We find that \(d(\bar x_i (1),\bar x_j (1)) \le \varepsilon\), for \(i,j=1,2,\ldots,5\) and \(i\neq j\). This statement indicates that the five agents remain in an isolated fully connected group. However, the mean opinion at time *t *= 1 is equal to [0.114, 0.17].

**Example 3** is used to illustrate that (iii) is not satisfied in the proposed model. In example 3, there are four agents \(A_1, A_2, A_3\) and \(A_4\), where \(A_1, A_2, A_3 ,A_4 \in A^o\). The agents’ initial opinions are given by

$$\bar x_i (0) = \left\{ {\begin{array}{*{20}c} {[0.245,0.3],} \hfill & {i = 1} \hfill \\ {[0.25,0.3],} \hfill & {i = 2} \hfill \\ {[0.01,0.06],} \hfill & {i = 3} \hfill \\ {[0.01,0.055],} \hfill & {i = 4} \hfill \\ \end{array}} \right.$$ | (15) |

Based on Eq. (4), we find that two isolated fully connected groups exist that are formed at time * t*= 0. Specifically, agents *A _{1}* and

*A*formed one isolated fully connected group, and agents

_{2}*A*and

_{3}*A*formed the other isolated fully connected group.

_{4}The initial accurate estimations of \(A_1\), \(A_2\), \(A_3\) and \(A_4\) are given as follows: \( A_1\): \(f_{12} (0) = 0.25\); \(A_2\): \(f_{21} (0) = 0.245\); \(A_3\): \(f_{34} (0) = 0.055\); \(A_4\): \(f_{43} (0) = 0.06\).

Based on Eqs. (8)-(9), we obtain:

$$\bar x_i (1) = \left\{ {\begin{array}{*{20}c} {[0.2425,0.275],} \hfill & {i = 1} \hfill \\ {[0.2425,0.2725],} \hfill & {i = 2} \hfill \\ {[0.0325,0.0575],} \hfill & {i = 3} \hfill \\ {[0.035,0.0575],} \hfill & {i = 4} \hfill \\ \end{array}} \right.$$ | (16) |

$$\bar x_i (t) = \left\{ {\begin{array}{*{20}c} {[0.2425,\frac{{0.275 + 0.2425(1 + 2 + \cdots 2^{t - 1} )}}{{2^t }}],} \hfill & {i = 1} \hfill \\ {[0.2425,\frac{{0.2725 + 0.2425(1 + 2 + \cdots 2^{t - 1} )}}{{2^t }}],} \hfill & {i = 2} \hfill \\ {[\frac{{0.0325 + 0.0575(1 + 2 + \cdots 2^{t - 1} )}}{{2^t }},0.0575],} \hfill & {i = 3} \hfill \\ {[\frac{{0.035 + 0.0575(1 + 2 + \cdots 2^{t - 1} )}}{{2^t }},0.0575],} \hfill & {i = 4} \hfill \\ \end{array}} \right.\,\,\,\,\,\,\,\,,t\geq 2.$$ | (16) |

Then, two desired properties in the proposed model are discussed. The first property (see** Property 1**) indicates that the opinions of the agents without uncertainty tolerances will gradually become more accurate in the dynamics of uncertain opinion formation. The second property (see** Property 2**) indicates that all of the agents will hold an exact opinion when a consensus among the agents is achieved. The two desired properties are provided as follows:

** Property 1**. Let \(\bar x_i (t) = [\bar x_i^L (t),\bar x_i^U (t)]\) be as defined previously, and let \(d_i(t)\) be the width of the opinion \(\bar x_i (t)\)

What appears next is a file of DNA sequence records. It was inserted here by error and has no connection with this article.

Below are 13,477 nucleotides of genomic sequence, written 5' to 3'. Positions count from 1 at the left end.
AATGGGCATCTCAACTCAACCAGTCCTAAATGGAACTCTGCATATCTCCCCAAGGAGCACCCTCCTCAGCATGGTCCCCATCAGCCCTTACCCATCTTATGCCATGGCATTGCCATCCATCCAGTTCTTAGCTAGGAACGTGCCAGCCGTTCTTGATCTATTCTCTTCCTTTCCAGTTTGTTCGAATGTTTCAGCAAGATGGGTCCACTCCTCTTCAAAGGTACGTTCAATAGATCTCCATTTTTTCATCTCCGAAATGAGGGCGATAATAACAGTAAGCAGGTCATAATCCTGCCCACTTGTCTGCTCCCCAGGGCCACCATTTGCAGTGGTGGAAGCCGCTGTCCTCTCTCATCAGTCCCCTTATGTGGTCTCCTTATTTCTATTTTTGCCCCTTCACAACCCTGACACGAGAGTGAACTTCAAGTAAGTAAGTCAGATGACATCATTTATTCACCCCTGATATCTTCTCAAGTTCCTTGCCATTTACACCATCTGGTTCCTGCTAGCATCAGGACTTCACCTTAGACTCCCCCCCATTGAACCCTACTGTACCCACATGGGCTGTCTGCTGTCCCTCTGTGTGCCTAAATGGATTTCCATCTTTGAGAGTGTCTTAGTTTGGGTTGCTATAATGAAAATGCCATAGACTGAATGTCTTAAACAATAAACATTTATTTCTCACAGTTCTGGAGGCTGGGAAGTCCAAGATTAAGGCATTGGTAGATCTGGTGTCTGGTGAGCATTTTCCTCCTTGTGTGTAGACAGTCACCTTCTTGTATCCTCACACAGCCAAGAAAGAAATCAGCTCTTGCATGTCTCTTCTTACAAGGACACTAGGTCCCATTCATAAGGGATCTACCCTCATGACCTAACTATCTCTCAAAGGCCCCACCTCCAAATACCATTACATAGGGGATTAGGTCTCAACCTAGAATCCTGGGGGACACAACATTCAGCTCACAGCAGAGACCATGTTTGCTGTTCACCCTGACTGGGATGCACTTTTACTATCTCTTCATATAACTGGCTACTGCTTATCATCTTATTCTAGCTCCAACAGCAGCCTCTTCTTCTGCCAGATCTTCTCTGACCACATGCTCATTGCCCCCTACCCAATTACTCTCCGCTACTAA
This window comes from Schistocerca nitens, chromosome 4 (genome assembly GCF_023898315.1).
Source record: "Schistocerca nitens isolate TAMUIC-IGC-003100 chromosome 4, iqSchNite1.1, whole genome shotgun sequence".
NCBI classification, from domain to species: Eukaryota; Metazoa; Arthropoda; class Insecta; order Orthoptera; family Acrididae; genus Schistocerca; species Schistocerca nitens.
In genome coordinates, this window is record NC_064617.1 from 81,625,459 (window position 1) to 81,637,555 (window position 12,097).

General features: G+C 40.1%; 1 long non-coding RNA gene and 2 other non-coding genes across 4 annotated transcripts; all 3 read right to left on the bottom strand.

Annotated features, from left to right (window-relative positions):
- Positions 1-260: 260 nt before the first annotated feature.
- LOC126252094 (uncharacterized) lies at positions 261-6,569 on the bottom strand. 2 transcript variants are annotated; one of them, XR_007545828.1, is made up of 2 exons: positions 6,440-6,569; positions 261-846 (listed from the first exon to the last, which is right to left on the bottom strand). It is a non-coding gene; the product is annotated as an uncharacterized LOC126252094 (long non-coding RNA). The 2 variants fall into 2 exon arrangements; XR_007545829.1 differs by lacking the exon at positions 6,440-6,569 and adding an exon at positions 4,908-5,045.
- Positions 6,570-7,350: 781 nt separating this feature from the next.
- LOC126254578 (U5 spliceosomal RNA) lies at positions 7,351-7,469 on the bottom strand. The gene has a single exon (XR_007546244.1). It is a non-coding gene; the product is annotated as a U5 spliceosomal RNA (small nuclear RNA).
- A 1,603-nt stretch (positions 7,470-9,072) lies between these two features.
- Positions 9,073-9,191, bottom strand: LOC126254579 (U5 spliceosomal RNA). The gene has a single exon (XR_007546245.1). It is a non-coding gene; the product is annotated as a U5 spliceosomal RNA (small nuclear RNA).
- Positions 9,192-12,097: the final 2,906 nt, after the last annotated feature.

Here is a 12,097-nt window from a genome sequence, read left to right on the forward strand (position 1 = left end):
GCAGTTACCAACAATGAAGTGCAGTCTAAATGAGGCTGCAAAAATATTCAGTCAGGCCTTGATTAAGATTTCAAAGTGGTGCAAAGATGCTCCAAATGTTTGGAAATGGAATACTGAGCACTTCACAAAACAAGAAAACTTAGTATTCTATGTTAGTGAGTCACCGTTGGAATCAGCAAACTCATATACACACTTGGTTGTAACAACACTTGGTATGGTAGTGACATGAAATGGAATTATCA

, where \(d_i (t) = \bar x_i^U (t) - \bar x_i^L (t)\). If agent \(A_i \in A^o\), \(d_i (t + 1) \le d_i (t)\), for \(t = 0,1, \ldots\);

** Proof**. Without loss of generality, we assume that \(A_i \in A^o\). Based on Eqs. (7)-(8), if *A _{i} * expresses the initial opinions using an exact number,

*A*will continue expressing the exact opinions at any time. If

_{i}*A*expresses the uncertain opinion \([\bar x_i^L (t),\bar x_i^U (t)]\) \((\bar x_i^U (t)>\bar x_i^L (t)\)) at time

_{i}*t*, \(\bar x_i^U (t + 1) - \bar x_i^L (t + 1) = w_{ii} (t)\bar x_i^U (t) + \sum\limits_{A_j \in \tilde I(A_i ,\bar X(t)),j \ne i} {w_{ij} (t)f_{ij} (t)} - w_{ii} (t)\bar x_i^L (t) - \sum\limits_{A_j \in \tilde I(A_i ,\bar X(t)),j \ne i} {w_{ij} (t)f_{ij} (t)}\) = \(w_{ii} (t)(\bar x_i^U (t) - \bar x_i^L (t))\)

Because \(0 \le w_{ii} (t) \le 1\), then \(\bar x_i^U (t + 1) - \bar x_i^L (t + 1) \le \bar x_i^U (t) - \bar x_i^L (t)\). Clearly, \(d_i (t + 1) \le d_i (t)\). This completes the proof.

** Property 2 **. Let \(\bar x_i (t) = [\bar x_i^L (t),\bar x_i^U (t)]\) and \(d_i (t)\) be as defined previously. Assume that a consensus among the agents is achieved at time* t*. Then, \(d_i (t) = 0\), for \(i = 1,2, \ldots ,N\).

** Proof**. Let \([\bar x_c^L ,\bar x_c^U ]\) be the uniform opinion of all of the agents at time * t *. Let \(A_i\) and \(A_j\) be any two agents, where \(A_i\in A^o\) and \(A_j\in A^u\). Based on Eqs. (6)-(9), we obtain:
\(\bar x_i^L (t + 1) = \frac{1}{N}\bar x_c^L + \sum\limits_{A_j \in \tilde I(A_i ,\bar X(t)),j \ne i} {\frac{{f_{ij} (t)}}{N}}\),
\(\bar x_i^U (t + 1) = \frac{1}{N}\bar x_c^U + \sum\limits_{A_j \in \tilde I(A_i ,\bar X(t)),j \ne i} {\frac{{f_{ij} (t)}}{N}}\).
and
\(\bar x_j^L (t + 1) = \frac{1}{N}\bar x_c^L + \sum\limits_{A_j \in \tilde I(A_i ,\bar X(t)),j \ne i} {\frac{{\bar x_c^L }}{N}} = \bar x_c^L\),
\(\bar x_j^U (t + 1) = \frac{1}{N}\bar x_c^U + \sum\limits_{A_j \in \tilde I(A_i ,\bar X(t)),j \ne i} {\frac{{\bar x_c^U }}{N}} = \bar x_c^U\).

Because the consensus among all of the agents remains stable, then:
\(\bar x_i^L (t + 1) = \bar x_j^L (t + 1) = \bar x_c^L\) and \(\bar x_i^U (t + 1) = \bar x_j^U (t + 1) = \bar x_c^U\).
Furthermore, we have: \(\frac{{f_{ij} (t)}}{N} = \frac{{\bar x_c^L }}{N} = \frac{{\bar x_c^U }}{N}\). As a result, \(f_{ij} (t) = \bar x_c^L = \bar x_c^U\).

This completes the proof.

### References

AFSHAR, M. & Asadpour M. (2010). Opinion formation by informed agents.* Journal of Artificial Societies and Social Simulation*, 13(4) 5: http://jasss.soc.surrey.ac.uk/13/4/5.html. [doi:10.18564/jasss.1665]